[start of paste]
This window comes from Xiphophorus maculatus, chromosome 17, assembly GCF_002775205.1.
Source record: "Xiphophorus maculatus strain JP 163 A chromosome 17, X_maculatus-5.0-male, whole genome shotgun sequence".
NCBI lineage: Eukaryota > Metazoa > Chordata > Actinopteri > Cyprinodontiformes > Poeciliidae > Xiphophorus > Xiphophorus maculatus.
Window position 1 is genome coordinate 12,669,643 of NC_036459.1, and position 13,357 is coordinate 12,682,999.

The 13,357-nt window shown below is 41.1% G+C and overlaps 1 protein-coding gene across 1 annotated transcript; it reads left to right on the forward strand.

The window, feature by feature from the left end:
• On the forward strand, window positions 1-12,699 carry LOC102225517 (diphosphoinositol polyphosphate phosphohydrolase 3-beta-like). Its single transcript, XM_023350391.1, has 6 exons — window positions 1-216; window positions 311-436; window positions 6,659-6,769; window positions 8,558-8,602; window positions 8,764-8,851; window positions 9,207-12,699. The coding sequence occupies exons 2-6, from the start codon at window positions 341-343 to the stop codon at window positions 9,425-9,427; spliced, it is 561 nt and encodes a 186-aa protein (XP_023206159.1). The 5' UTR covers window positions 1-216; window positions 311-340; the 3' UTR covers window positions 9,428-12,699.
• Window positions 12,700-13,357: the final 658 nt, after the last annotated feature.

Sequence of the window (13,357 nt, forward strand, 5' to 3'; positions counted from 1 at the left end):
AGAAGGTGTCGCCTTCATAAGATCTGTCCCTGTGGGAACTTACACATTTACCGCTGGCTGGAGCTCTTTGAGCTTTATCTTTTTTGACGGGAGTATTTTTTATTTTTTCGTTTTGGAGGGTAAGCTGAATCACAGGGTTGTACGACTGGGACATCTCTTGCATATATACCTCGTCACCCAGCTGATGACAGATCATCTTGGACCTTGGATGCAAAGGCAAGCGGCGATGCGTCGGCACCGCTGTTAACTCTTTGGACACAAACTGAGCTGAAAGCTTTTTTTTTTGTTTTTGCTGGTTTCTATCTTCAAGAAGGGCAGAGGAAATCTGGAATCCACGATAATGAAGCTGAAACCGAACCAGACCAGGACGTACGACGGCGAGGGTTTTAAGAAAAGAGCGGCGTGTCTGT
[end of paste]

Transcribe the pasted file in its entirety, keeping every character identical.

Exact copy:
This window comes from Xiphophorus maculatus, chromosome 17, assembly GCF_002775205.1.
Source record: "Xiphophorus maculatus strain JP 163 A chromosome 17, X_maculatus-5.0-male, whole genome shotgun sequence".
NCBI lineage: Eukaryota > Metazoa > Chordata > Actinopteri > Cyprinodontiformes > Poeciliidae > Xiphophorus > Xiphophorus maculatus.
Window position 1 is genome coordinate 12,669,643 of NC_036459.1, and position 13,357 is coordinate 12,682,999.

The 13,357-nt window shown below is 41.1% G+C and overlaps 1 protein-coding gene across 1 annotated transcript; it reads left to right on the forward strand.

The window, feature by feature from the left end:
• On the forward strand, window positions 1-12,699 carry LOC102225517 (diphosphoinositol polyphosphate phosphohydrolase 3-beta-like). Its single transcript, XM_023350391.1, has 6 exons — window positions 1-216; window positions 311-436; window positions 6,659-6,769; window positions 8,558-8,602; window positions 8,764-8,851; window positions 9,207-12,699. The coding sequence occupies exons 2-6, from the start codon at window positions 341-343 to the stop codon at window positions 9,425-9,427; spliced, it is 561 nt and encodes a 186-aa protein (XP_023206159.1). The 5' UTR covers window positions 1-216; window positions 311-340; the 3' UTR covers window positions 9,428-12,699.
• Window positions 12,700-13,357: the final 658 nt, after the last annotated feature.

Sequence of the window (13,357 nt, forward strand, 5' to 3'; positions counted from 1 at the left end):
AGAAGGTGTCGCCTTCATAAGATCTGTCCCTGTGGGAACTTACACATTTACCGCTGGCTGGAGCTCTTTGAGCTTTATCTTTTTTGACGGGAGTATTTTTTATTTTTTCGTTTTGGAGGGTAAGCTGAATCACAGGGTTGTACGACTGGGACATCTCTTGCATATATACCTCGTCACCCAGCTGATGACAGATCATCTTGGACCTTGGATGCAAAGGCAAGCGGCGATGCGTCGGCACCGCTGTTAACTCTTTGGACACAAACTGAGCTGAAAGCTTTTTTTTTTGTTTTTGCTGGTTTCTATCTTCAAGAAGGGCAGAGGAAATCTGGAATCCACGATAATGAAGCTGAAACCGAACCAGACCAGGACGTACGACGGCGAGGGTTTTAAGAAAAGAGCGGCGTGTCTGT